A secondary purpose of this trip was to start working on locating and marking the back boundary. Two sides of the property are easy to find: one side is along the road, and another is along a power line. The third boundary - between my woodlot and the adjacent five acres - seems to have been marked years ago with red paint blazes that seem reasonable. The back lot line - 565 feet long - is unmarked. The deed gives compass bearing and distance of the line, and I've located corner stakes, so locating the line and marking it should be easy, right?

I can't see from one corner stake to the other through 565 feet of heavy forest so my plan was to use a compass to project a line through the woods from one corner to the other, marking trees just inside the boundary line as I went. I made a quick attempt to do this last time I was there a few weeks ago by simply holding the compass in my hand, sighting over the device from tree to tree, flagging the trees as I went. I wasn't satisfied with that attempt because as I emerged from the woods out into the powerline right-of-way where one corner is, I missed the stake by 50 feet or so.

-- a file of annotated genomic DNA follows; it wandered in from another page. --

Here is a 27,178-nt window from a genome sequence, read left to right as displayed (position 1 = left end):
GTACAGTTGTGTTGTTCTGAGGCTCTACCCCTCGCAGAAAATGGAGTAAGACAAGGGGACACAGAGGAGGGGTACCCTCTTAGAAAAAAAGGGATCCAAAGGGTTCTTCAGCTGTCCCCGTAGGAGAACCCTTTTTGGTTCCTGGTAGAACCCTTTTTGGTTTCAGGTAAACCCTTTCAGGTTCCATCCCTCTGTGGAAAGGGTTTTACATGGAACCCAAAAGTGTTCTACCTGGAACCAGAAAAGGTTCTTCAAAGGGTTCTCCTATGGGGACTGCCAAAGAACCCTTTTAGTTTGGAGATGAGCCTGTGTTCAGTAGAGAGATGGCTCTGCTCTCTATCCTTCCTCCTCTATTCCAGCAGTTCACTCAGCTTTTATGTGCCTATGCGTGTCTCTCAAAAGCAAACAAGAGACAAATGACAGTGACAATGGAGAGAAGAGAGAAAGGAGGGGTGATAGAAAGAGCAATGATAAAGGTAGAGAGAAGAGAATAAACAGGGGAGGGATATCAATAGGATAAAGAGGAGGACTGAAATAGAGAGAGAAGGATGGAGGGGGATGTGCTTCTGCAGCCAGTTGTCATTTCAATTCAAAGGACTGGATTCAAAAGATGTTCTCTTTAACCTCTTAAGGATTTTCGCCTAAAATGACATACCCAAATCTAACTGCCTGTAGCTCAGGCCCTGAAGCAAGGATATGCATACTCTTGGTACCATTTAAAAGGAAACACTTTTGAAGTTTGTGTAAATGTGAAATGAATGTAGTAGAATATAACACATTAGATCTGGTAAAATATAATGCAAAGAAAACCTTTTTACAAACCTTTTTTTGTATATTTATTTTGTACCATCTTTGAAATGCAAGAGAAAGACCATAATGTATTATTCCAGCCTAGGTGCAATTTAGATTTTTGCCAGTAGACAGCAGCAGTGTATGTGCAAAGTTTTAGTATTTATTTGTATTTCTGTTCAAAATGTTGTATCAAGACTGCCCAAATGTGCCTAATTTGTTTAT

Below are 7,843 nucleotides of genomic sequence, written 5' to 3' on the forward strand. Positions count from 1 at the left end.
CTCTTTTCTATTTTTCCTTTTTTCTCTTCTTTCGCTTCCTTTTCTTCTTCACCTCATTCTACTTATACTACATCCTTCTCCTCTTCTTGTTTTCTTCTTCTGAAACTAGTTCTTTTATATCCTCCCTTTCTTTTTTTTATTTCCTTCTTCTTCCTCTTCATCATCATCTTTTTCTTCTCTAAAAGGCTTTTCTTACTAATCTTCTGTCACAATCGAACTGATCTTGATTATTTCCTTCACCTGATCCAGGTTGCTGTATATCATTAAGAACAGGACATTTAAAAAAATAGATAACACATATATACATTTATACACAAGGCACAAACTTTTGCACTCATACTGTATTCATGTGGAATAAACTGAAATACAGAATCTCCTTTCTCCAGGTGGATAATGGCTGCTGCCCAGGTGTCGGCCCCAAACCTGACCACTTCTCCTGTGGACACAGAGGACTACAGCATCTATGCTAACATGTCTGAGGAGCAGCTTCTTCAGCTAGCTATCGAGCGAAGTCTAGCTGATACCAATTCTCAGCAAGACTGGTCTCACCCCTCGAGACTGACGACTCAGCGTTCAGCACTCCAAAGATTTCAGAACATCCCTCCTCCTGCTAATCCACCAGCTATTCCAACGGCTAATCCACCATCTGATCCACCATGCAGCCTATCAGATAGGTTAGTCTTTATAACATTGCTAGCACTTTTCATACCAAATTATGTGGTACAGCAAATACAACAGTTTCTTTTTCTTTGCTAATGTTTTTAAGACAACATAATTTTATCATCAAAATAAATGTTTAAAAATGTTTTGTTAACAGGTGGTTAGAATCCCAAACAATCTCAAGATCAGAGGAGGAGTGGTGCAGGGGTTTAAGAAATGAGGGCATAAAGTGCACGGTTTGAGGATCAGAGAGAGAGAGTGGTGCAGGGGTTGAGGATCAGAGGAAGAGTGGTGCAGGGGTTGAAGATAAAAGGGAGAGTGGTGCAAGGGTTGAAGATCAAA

I attributed that sloppy work to haste and imprecision as I held the compass in my hand and stumbled through the undergrowth. So, yesterday I came prepared for more careful surveying. I used the same old Silva Ranger compass I've had for nearly 30 years, but this time I mounted it on a tripod and gave it a laser beam (photo). Using a spring clamp fashioned from 3" PVC pipe (non-metallic so as not to interfere with the compass needle) I clamped the compass onto a laser level I use when building decks, etc. I then had an instrument that should have been very well suited to marking the boundary. Starting at a property corner, I dialed in the bearing specified in the deed - established in about 1981 when a larger property was subdivided into the present small lots - and turned on the laser. With the able assistance of my helpers, we followed the red dot of the beam through the woods, clearing small obstacles until it hit a tree (photo) or became too faint to see. Unobstructed, the beam could easily be seen 100 feet or more along the line. (Note to self: Use a dark target next time.) The few times the beam hit a bigger tree, we carefully offset the tripod a bit to the side or moved beyond the tree and started again.